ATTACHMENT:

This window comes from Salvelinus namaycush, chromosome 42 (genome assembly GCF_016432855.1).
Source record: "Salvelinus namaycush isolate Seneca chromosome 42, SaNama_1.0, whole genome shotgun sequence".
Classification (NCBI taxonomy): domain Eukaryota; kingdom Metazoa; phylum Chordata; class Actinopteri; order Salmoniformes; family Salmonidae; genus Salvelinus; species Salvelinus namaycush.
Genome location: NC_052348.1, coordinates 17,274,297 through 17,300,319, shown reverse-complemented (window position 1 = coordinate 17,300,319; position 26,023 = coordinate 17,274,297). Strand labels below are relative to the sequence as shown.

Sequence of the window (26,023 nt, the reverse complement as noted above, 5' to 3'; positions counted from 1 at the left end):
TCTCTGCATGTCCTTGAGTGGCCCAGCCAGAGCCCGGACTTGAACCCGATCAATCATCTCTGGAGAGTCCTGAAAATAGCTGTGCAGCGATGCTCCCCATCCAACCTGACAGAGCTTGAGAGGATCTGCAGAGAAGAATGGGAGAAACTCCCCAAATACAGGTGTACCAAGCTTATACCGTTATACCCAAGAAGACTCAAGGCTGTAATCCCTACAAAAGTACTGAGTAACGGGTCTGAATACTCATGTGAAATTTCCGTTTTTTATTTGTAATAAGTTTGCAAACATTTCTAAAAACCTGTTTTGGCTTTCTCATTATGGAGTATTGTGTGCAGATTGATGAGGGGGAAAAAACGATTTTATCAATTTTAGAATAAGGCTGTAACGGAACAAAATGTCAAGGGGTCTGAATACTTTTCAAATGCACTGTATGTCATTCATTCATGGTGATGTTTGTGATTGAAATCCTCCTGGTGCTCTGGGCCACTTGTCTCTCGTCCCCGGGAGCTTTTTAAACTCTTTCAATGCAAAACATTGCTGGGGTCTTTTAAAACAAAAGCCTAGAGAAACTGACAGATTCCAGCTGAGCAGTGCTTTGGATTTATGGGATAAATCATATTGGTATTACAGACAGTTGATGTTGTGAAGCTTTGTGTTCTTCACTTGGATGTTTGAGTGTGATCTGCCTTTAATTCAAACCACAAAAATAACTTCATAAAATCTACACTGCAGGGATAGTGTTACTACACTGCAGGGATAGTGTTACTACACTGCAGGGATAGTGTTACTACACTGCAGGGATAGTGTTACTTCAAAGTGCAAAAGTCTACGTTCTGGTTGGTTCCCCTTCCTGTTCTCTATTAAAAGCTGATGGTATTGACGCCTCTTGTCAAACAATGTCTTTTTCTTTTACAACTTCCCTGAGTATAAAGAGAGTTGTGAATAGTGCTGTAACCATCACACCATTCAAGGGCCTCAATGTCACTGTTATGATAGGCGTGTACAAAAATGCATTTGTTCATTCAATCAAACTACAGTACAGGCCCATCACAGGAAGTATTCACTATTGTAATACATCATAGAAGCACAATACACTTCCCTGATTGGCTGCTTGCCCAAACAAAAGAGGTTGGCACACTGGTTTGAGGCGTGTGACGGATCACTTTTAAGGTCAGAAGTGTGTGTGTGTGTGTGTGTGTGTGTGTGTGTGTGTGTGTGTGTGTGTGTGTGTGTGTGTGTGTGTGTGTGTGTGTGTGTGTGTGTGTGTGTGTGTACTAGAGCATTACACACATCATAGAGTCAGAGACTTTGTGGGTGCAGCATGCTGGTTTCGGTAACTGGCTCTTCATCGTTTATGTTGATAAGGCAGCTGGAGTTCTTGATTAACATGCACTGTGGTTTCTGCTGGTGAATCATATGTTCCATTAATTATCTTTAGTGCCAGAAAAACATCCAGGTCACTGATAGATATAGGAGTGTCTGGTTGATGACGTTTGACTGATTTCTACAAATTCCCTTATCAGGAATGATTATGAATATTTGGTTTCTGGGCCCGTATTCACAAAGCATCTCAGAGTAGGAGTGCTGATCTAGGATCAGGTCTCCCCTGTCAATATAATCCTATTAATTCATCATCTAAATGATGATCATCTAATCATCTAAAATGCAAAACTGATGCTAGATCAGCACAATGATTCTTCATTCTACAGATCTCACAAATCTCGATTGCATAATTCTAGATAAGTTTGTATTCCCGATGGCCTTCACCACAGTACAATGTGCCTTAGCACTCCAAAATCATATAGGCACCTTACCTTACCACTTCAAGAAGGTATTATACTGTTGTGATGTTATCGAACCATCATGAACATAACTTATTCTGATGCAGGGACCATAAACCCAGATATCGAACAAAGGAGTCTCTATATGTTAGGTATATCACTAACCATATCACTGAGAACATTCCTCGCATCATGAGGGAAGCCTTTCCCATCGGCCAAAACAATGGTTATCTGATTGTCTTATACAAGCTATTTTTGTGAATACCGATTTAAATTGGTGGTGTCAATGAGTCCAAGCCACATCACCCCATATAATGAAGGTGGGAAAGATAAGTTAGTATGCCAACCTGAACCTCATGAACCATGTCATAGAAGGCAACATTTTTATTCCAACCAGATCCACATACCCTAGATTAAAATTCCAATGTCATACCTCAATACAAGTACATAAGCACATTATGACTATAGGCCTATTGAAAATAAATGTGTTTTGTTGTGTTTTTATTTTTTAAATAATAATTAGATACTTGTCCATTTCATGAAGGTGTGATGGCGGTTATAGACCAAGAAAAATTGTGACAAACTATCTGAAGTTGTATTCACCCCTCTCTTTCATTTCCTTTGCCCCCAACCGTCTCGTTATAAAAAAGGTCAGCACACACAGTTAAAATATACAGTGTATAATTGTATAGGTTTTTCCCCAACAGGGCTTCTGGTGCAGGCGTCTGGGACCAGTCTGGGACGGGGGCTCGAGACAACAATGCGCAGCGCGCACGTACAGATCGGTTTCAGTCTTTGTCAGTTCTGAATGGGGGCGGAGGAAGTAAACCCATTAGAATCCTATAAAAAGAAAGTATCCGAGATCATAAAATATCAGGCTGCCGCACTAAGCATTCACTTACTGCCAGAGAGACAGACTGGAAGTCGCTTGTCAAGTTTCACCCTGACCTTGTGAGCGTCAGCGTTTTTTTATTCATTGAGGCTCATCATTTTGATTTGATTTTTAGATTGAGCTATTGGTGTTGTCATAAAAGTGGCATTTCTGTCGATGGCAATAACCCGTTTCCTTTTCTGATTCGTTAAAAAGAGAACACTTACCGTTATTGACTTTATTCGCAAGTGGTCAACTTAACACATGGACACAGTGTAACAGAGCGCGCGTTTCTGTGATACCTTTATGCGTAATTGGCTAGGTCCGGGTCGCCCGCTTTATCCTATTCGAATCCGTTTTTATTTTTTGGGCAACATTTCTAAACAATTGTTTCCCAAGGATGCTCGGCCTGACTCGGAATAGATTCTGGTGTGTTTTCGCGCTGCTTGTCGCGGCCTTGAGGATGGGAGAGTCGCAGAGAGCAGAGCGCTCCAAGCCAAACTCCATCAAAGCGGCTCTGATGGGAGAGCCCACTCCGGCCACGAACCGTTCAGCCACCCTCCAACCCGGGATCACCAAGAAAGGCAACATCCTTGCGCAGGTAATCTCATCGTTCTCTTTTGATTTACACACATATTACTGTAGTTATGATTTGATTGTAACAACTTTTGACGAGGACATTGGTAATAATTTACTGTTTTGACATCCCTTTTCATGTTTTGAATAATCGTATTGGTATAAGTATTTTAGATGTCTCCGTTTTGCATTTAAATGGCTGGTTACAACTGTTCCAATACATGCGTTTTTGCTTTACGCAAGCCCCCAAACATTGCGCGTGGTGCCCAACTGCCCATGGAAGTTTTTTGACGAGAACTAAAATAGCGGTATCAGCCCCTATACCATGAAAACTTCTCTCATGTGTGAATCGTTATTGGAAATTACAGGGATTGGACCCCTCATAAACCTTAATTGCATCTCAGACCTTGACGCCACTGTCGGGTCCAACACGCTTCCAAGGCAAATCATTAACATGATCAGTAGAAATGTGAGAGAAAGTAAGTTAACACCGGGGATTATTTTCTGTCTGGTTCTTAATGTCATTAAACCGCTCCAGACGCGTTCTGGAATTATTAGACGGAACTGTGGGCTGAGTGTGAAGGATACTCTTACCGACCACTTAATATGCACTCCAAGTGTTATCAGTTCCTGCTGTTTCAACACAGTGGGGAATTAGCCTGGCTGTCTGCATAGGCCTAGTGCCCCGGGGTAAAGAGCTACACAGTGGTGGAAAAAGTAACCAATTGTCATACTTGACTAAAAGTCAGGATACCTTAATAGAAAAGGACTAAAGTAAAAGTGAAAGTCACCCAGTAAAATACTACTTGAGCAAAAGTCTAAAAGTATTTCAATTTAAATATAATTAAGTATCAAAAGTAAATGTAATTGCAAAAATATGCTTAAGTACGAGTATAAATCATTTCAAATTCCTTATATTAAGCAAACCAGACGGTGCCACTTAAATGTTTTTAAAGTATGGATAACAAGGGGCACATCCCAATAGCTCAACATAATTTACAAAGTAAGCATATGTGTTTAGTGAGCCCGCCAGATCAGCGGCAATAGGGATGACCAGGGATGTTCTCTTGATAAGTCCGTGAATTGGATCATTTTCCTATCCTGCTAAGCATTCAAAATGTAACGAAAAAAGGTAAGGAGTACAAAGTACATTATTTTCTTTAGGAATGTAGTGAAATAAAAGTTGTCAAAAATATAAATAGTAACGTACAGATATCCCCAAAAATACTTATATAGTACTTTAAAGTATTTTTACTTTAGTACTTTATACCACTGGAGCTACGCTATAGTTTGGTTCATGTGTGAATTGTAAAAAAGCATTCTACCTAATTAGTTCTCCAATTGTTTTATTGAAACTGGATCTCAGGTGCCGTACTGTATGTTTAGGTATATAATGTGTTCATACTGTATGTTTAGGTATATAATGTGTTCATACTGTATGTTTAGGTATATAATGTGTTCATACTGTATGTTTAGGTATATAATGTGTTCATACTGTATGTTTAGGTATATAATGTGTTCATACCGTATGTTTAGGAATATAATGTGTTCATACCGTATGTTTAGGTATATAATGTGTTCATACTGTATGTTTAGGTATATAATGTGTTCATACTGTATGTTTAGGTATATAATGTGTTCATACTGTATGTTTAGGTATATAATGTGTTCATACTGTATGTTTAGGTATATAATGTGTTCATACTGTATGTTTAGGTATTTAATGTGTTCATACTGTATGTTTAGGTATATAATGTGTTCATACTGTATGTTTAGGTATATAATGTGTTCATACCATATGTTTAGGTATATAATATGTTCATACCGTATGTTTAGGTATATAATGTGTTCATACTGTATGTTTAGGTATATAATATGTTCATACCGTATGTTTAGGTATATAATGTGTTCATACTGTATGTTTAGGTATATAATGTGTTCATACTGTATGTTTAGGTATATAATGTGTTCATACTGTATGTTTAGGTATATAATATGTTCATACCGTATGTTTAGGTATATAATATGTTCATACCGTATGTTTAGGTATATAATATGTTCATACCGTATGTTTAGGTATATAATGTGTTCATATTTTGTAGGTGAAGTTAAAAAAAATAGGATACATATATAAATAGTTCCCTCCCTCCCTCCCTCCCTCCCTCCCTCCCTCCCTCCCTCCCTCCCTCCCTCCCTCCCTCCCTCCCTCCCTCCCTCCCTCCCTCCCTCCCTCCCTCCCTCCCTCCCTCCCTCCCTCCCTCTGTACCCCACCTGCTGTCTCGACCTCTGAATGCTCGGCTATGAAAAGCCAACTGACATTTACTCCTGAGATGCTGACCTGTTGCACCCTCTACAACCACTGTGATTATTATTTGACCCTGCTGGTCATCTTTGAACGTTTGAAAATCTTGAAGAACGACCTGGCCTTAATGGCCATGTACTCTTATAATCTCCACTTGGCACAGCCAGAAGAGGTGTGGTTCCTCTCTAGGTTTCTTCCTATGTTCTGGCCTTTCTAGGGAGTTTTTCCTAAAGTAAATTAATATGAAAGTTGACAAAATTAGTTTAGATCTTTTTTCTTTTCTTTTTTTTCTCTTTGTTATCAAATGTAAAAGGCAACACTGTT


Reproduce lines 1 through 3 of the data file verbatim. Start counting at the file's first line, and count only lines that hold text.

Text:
This window comes from Salvelinus namaycush, chromosome 42 (genome assembly GCF_016432855.1).
Source record: "Salvelinus namaycush isolate Seneca chromosome 42, SaNama_1.0, whole genome shotgun sequence".
Classification (NCBI taxonomy): domain Eukaryota; kingdom Metazoa; phylum Chordata; class Actinopteri; order Salmoniformes; family Salmonidae; genus Salvelinus; species Salvelinus namaycush.